How-To, Pad Printers, PadsAugust 5, 2021
Pad Printing Ink Viscosity Optimization Tips
How-To, Pad Printers, Pads
First time and seasoned ink mixers alike want to achieve the best results when it comes to printing. Practice, information, and the right pad printing ink viscosity can vastly improve your results. Read on to expand your theoretical knowledge to further your practical skills in the field.
What is Viscosity?
Viscosity is defined as a measure of a liquid’s resistance to flow. To clearly understand this concept, picture pouring honey from a jar versus pouring water from a jar. The viscosity of the honey is much greater than that of water. Attaining the correct viscosity of ink is critical for a smooth printing process. The figure eight test is a great way to check your pad printing ink viscosity, which we will explain later on in the article.
What is Pad Printing?
Pad printing is a process which uses an ink cup running back and forth over an etched plate, otherwise known as a cliché to transfer a 2-D image to a pad to then be transferred to a 3-D part.
Pad Printing Ink
The ink makeup itself is a huge player when it comes to print quality. There are numerous types of ink available, all to answer specific printing needs. Inkcups carries ten different pad printing specific inks to ensure adhesion on any substrate you can come up with. Our most recent addition to the line, SB Eco Series, is as the name implies, an eco-friendly pad printing which lacks any harmful chemicals from the top brands’ restricted substance list.
Inkcups’ pad printing inks are solvent based made up of three main elements; proprietary binders, resins, and triple milled powered pigments. These pigments are of the highest quality due to their extremely finely milled nature.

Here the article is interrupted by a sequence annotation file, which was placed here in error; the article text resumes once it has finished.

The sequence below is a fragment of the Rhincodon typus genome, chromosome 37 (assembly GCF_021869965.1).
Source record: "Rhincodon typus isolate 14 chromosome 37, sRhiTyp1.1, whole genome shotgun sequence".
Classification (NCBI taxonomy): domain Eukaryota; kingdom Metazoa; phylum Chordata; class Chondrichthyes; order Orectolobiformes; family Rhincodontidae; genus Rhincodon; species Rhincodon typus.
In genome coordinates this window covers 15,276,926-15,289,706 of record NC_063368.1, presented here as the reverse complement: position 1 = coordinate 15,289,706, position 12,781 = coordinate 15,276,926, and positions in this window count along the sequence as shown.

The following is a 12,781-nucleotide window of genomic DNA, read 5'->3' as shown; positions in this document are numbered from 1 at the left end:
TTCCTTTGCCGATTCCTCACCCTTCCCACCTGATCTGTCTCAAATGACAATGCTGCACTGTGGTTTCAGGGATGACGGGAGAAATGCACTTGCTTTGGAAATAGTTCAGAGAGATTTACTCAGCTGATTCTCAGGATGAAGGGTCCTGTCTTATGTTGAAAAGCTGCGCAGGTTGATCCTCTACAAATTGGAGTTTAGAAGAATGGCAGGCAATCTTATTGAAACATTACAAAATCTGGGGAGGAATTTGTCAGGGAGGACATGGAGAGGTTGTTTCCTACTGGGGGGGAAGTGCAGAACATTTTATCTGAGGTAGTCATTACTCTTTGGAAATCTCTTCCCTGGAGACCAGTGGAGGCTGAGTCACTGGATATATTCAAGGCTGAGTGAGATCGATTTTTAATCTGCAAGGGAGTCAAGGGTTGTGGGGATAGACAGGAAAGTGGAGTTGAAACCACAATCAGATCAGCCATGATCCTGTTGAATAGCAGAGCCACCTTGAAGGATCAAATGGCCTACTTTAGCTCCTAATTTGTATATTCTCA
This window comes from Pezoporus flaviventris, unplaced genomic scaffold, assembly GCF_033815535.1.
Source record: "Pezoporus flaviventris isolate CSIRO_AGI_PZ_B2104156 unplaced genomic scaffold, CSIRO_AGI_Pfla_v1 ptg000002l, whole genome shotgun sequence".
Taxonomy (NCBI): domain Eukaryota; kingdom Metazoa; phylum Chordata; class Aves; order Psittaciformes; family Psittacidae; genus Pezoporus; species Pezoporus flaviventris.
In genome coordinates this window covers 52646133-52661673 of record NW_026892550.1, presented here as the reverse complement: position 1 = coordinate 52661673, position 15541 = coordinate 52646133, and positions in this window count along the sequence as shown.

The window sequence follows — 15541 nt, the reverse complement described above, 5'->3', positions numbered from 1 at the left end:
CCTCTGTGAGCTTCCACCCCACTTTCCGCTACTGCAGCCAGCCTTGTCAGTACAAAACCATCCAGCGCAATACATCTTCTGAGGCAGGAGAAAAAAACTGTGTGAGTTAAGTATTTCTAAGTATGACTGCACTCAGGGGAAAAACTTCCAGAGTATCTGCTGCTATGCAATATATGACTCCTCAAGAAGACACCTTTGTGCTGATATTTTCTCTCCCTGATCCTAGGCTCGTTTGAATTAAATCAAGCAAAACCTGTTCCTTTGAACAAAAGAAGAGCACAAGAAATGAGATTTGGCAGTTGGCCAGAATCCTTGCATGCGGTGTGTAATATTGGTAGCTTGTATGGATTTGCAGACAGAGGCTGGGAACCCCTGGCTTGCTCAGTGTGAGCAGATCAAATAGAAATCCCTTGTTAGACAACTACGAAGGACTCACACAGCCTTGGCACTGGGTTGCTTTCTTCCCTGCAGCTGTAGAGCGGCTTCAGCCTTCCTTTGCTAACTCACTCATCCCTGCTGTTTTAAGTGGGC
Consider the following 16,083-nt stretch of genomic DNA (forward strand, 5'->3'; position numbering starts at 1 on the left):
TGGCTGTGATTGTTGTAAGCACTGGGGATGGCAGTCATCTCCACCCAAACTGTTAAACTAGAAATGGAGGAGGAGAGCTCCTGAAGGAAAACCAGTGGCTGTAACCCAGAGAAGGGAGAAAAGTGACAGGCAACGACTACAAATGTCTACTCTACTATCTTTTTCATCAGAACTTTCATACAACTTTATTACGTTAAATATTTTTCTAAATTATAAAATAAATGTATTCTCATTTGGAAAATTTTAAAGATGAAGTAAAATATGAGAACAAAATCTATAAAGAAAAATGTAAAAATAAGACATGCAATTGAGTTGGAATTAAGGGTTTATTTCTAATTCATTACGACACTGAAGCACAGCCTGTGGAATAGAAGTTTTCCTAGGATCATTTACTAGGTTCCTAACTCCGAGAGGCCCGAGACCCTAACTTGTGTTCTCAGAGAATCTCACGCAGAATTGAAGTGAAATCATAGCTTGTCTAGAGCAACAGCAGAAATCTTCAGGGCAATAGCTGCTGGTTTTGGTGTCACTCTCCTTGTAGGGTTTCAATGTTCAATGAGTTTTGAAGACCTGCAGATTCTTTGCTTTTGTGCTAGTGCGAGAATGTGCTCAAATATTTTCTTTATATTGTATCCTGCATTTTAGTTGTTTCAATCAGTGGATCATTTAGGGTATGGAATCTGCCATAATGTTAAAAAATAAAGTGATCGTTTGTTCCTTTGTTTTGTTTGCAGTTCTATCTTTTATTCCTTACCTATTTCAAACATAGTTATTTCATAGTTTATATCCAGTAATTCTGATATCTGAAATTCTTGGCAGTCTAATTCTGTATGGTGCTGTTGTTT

Inkcups has prepared an invaluable resource our Sapphire Ink Brochure. Find all lingering questions answered there.
Solvents and Hardeners- Why do you Need Them?
Pad Printing Solvents
As previously discussed, pad printing inks are solvent based, therefor require a solvent additive to prepare for the printing process. Inkcups offers 11 different solvents to accompany the respective line of pad printing ink. Solvents differ by speed of evaporation rate. During the pad printing process, the ink becomes tacky due to the solvent evaporating from the ink mixture. The tacky nature of the ink is vital to the transfer from silicone pad to substrate.
Pad Printing Hardeners
We have now established that the solvent evaporates as the process progresses. This leaves us working with the ink and the hardener. As the name implies, hardeners main function is to create a hard, abrasion resistant surface for long lasting designs. While the solvent evaporates the hardener hardens the ink that is remaining on the substrate. Just like solvents, hardeners are also specific to the ink series being used.
The ratio of how much hardener to use depends on the application and the series of ink. These factors determine whether one can expect to not use hardener at all, or up to 25% of the weight of ink.